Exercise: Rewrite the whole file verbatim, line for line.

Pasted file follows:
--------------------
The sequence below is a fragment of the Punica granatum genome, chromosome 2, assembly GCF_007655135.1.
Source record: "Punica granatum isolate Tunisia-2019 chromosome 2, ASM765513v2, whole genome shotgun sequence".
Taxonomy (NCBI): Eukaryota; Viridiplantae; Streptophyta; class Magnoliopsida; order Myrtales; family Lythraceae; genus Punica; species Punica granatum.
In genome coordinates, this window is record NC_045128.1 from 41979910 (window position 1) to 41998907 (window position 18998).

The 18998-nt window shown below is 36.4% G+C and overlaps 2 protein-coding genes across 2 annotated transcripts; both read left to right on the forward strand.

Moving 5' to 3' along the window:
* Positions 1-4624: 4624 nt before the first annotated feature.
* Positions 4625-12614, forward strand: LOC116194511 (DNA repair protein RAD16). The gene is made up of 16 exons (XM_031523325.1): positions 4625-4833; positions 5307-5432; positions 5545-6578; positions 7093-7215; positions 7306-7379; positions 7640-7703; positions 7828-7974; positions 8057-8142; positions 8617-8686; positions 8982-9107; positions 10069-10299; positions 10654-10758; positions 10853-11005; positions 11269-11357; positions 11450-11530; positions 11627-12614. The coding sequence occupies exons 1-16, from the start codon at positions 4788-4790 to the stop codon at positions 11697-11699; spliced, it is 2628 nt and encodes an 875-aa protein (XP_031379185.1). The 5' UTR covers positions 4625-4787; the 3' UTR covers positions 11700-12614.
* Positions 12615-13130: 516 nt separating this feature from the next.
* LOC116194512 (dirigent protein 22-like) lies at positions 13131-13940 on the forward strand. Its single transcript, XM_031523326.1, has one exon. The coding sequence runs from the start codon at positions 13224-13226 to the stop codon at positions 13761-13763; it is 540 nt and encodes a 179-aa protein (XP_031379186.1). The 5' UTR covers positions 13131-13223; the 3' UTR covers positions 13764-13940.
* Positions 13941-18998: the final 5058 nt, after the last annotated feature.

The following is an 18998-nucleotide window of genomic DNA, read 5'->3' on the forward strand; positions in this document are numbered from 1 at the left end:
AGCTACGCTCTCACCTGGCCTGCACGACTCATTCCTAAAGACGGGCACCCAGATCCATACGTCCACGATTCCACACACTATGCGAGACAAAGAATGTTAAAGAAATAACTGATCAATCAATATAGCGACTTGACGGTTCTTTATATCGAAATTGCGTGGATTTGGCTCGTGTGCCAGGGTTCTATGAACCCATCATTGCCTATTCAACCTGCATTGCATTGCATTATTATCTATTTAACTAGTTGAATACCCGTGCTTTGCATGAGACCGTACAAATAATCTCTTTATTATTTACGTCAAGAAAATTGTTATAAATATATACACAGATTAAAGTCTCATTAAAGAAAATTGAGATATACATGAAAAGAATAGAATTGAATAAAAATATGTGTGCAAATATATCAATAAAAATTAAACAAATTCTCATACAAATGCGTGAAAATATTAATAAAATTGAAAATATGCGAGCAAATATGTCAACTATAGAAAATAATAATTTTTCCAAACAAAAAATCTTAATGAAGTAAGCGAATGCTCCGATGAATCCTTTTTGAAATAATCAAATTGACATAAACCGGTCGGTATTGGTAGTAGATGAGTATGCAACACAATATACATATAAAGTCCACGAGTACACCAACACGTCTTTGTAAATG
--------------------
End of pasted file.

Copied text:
The sequence below is a fragment of the Punica granatum genome, chromosome 2, assembly GCF_007655135.1.
Source record: "Punica granatum isolate Tunisia-2019 chromosome 2, ASM765513v2, whole genome shotgun sequence".
Taxonomy (NCBI): Eukaryota; Viridiplantae; Streptophyta; class Magnoliopsida; order Myrtales; family Lythraceae; genus Punica; species Punica granatum.
In genome coordinates, this window is record NC_045128.1 from 41979910 (window position 1) to 41998907 (window position 18998).

The 18998-nt window shown below is 36.4% G+C and overlaps 2 protein-coding genes across 2 annotated transcripts; both read left to right on the forward strand.

Moving 5' to 3' along the window:
* Positions 1-4624: 4624 nt before the first annotated feature.
* Positions 4625-12614, forward strand: LOC116194511 (DNA repair protein RAD16). The gene is made up of 16 exons (XM_031523325.1): positions 4625-4833; positions 5307-5432; positions 5545-6578; positions 7093-7215; positions 7306-7379; positions 7640-7703; positions 7828-7974; positions 8057-8142; positions 8617-8686; positions 8982-9107; positions 10069-10299; positions 10654-10758; positions 10853-11005; positions 11269-11357; positions 11450-11530; positions 11627-12614. The coding sequence occupies exons 1-16, from the start codon at positions 4788-4790 to the stop codon at positions 11697-11699; spliced, it is 2628 nt and encodes an 875-aa protein (XP_031379185.1). The 5' UTR covers positions 4625-4787; the 3' UTR covers positions 11700-12614.
* Positions 12615-13130: 516 nt separating this feature from the next.
* LOC116194512 (dirigent protein 22-like) lies at positions 13131-13940 on the forward strand. Its single transcript, XM_031523326.1, has one exon. The coding sequence runs from the start codon at positions 13224-13226 to the stop codon at positions 13761-13763; it is 540 nt and encodes a 179-aa protein (XP_031379186.1). The 5' UTR covers positions 13131-13223; the 3' UTR covers positions 13764-13940.
* Positions 13941-18998: the final 5058 nt, after the last annotated feature.

The following is an 18998-nucleotide window of genomic DNA, read 5'->3' on the forward strand; positions in this document are numbered from 1 at the left end:
AGCTACGCTCTCACCTGGCCTGCACGACTCATTCCTAAAGACGGGCACCCAGATCCATACGTCCACGATTCCACACACTATGCGAGACAAAGAATGTTAAAGAAATAACTGATCAATCAATATAGCGACTTGACGGTTCTTTATATCGAAATTGCGTGGATTTGGCTCGTGTGCCAGGGTTCTATGAACCCATCATTGCCTATTCAACCTGCATTGCATTGCATTATTATCTATTTAACTAGTTGAATACCCGTGCTTTGCATGAGACCGTACAAATAATCTCTTTATTATTTACGTCAAGAAAATTGTTATAAATATATACACAGATTAAAGTCTCATTAAAGAAAATTGAGATATACATGAAAAGAATAGAATTGAATAAAAATATGTGTGCAAATATATCAATAAAAATTAAACAAATTCTCATACAAATGCGTGAAAATATTAATAAAATTGAAAATATGCGAGCAAATATGTCAACTATAGAAAATAATAATTTTTCCAAACAAAAAATCTTAATGAAGTAAGCGAATGCTCCGATGAATCCTTTTTGAAATAATCAAATTGACATAAACCGGTCGGTATTGGTAGTAGATGAGTATGCAACACAATATACATATAAAGTCCACGAGTACACCAACACGTCTTTGTAAATG